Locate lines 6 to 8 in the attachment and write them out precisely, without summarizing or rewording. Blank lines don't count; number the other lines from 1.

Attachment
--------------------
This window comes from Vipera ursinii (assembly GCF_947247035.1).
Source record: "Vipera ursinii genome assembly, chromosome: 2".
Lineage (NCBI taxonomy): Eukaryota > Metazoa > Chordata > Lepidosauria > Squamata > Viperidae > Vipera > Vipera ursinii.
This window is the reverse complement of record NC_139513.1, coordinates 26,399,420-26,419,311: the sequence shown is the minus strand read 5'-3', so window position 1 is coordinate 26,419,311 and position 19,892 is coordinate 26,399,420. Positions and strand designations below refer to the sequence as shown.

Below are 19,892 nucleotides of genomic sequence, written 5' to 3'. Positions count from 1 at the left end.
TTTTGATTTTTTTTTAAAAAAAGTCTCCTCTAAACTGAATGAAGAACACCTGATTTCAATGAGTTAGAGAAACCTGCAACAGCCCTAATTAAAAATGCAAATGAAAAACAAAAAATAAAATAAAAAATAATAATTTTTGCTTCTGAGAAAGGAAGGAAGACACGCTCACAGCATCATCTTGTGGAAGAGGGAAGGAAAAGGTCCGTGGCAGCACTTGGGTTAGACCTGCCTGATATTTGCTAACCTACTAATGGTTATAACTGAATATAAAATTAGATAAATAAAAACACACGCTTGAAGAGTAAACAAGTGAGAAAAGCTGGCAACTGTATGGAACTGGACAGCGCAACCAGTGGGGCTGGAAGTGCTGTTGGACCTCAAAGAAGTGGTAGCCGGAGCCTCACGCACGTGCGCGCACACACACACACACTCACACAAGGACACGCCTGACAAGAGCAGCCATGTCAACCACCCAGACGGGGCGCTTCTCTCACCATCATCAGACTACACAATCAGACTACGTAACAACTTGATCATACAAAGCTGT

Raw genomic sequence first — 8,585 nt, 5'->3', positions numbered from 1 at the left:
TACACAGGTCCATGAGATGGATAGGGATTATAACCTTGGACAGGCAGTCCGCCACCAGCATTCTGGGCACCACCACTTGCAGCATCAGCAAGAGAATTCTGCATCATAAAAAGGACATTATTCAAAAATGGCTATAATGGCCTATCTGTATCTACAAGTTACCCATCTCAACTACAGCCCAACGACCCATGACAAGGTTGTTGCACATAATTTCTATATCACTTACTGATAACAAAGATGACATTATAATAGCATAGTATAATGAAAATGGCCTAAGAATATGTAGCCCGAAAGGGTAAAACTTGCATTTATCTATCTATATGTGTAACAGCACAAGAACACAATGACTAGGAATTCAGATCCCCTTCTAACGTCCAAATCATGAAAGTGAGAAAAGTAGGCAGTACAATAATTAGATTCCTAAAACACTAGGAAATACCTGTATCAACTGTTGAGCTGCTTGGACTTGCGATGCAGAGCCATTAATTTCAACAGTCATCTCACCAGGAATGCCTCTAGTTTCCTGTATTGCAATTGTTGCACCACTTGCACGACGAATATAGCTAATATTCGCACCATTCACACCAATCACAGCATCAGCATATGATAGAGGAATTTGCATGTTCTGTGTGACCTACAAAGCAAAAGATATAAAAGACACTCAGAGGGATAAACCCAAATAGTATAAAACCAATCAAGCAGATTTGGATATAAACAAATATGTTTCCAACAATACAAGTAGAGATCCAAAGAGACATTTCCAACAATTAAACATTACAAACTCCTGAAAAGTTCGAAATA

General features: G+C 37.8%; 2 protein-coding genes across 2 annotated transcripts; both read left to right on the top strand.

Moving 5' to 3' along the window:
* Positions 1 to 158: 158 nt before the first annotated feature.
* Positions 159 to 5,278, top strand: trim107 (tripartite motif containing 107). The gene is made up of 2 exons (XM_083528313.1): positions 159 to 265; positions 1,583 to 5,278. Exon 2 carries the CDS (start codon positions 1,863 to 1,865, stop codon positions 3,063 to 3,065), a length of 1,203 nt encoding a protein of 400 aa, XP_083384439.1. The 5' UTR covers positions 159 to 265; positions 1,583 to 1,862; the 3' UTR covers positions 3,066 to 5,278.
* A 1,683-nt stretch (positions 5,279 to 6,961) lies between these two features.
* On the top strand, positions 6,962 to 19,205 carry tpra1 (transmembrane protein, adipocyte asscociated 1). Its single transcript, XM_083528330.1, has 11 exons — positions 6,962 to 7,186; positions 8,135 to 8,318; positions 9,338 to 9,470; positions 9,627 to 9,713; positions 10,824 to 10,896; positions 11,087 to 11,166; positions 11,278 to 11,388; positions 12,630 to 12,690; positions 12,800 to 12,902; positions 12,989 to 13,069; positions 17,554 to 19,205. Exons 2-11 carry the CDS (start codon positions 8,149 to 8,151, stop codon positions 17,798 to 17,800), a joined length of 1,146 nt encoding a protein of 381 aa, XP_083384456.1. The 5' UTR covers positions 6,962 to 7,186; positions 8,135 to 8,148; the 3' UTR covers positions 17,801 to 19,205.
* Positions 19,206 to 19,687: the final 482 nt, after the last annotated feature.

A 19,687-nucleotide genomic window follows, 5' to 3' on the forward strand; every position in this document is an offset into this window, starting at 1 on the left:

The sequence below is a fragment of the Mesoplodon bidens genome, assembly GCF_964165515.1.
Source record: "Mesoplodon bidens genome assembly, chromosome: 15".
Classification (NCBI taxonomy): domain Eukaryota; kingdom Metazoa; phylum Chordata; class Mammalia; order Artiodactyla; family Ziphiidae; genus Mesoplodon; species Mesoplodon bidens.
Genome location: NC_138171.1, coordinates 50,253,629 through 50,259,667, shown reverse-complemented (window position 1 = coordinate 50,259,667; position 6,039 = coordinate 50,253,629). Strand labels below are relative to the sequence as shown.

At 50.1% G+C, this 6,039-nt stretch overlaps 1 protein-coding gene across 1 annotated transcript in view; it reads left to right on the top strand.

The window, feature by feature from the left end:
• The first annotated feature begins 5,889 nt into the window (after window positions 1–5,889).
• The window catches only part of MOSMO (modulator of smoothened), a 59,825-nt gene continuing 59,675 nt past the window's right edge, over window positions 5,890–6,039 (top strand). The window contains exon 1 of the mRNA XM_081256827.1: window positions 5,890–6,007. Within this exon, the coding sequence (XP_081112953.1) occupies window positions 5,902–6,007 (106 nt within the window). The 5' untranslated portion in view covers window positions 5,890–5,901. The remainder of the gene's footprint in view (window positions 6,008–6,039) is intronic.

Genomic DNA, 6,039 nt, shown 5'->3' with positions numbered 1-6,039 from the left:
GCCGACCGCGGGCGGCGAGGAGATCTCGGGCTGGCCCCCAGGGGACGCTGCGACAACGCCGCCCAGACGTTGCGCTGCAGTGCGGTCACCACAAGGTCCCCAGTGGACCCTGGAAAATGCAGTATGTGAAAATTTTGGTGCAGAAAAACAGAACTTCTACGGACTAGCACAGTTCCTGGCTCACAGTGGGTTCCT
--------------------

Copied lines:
TTTTGATTTTTTTTTAAAAAAAGTCTCCTCTAAACTGAATGAAGAACACCTGATTTCAATGAGTTAGAGAAACCTGCAACAGCCCTAATTAAAAATGCAAATGAAAAACAAAAAATAAAATAAAAAATAATAATTTTTGCTTCTGAGAAAGGAAGGAAGACACGCTCACAGCATCATCTTGTGGAAGAGGGAAGGAAAAGGTCCGTGGCAGCACTTGGGTTAGACCTGCCTGATATTTGCTAACCTACTAATGGTTATAACTGAATATAAAATTAGATAAATAAAAACACACGCTTGAAGAGTAAACAAGTGAGAAAAGCTGGCAACTGTATGGAACTGGACAGCGCAACCAGTGGGGCTGGAAGTGCTGTTGGACCTCAAAGAAGTGGTAGCCGGAGCCTCACGCACGTGCGCGCACACACACACACACTCACACAAGGACACGCCTGACAAGAGCAGCCATGTCAACCACCCAGACGGGGCGCTTCTCTCACCATCATCAGACTACACAATCAGACTACGTAACAACTTGATCATACAAAGCTGT

Raw genomic sequence first — 8,585 nt, 5'->3', positions numbered from 1 at the left:
TACACAGGTCCATGAGATGGATAGGGATTATAACCTTGGACAGGCAGTCCGCCACCAGCATTCTGGGCACCACCACTTGCAGCATCAGCAAGAGAATTCTGCATCATAAAAAGGACATTATTCAAAAATGGCTATAATGGCCTATCTGTATCTACAAGTTACCCATCTCAACTACAGCCCAACGACCCATGACAAGGTTGTTGCACATAATTTCTATATCACTTACTGATAACAAAGATGACATTATAATAGCATAGTATAATGAAAATGGCCTAAGAATATGTAGCCCGAAAGGGTAAAACTTGCATTTATCTATCTATATGTGTAACAGCACAAGAACACAATGACTAGGAATTCAGATCCCCTTCTAACGTCCAAATCATGAAAGTGAGAAAAGTAGGCAGTACAATAATTAGATTCCTAAAACACTAGGAAATACCTGTATCAACTGTTGAGCTGCTTGGACTTGCGATGCAGAGCCATTAATTTCAACAGTCATCTCACCAGGAATGCCTCTAGTTTCCTGTATTGCAATTGTTGCACCACTTGCACGACGAATATAGCTAATATTCGCACCATTCACACCAATCACAGCATCAGCATATGATAGAGGAATTTGCATGTTCTGTGTGACCTACAAAGCAAAAGATATAAAAGACACTCAGAGGGATAAACCCAAATAGTATAAAACCAATCAAGCAGATTTGGATATAAACAAATATGTTTCCAACAATACAAGTAGAGATCCAAAGAGACATTTCCAACAATTAAACATTACAAACTCCTGAAAAGTTCGAAATA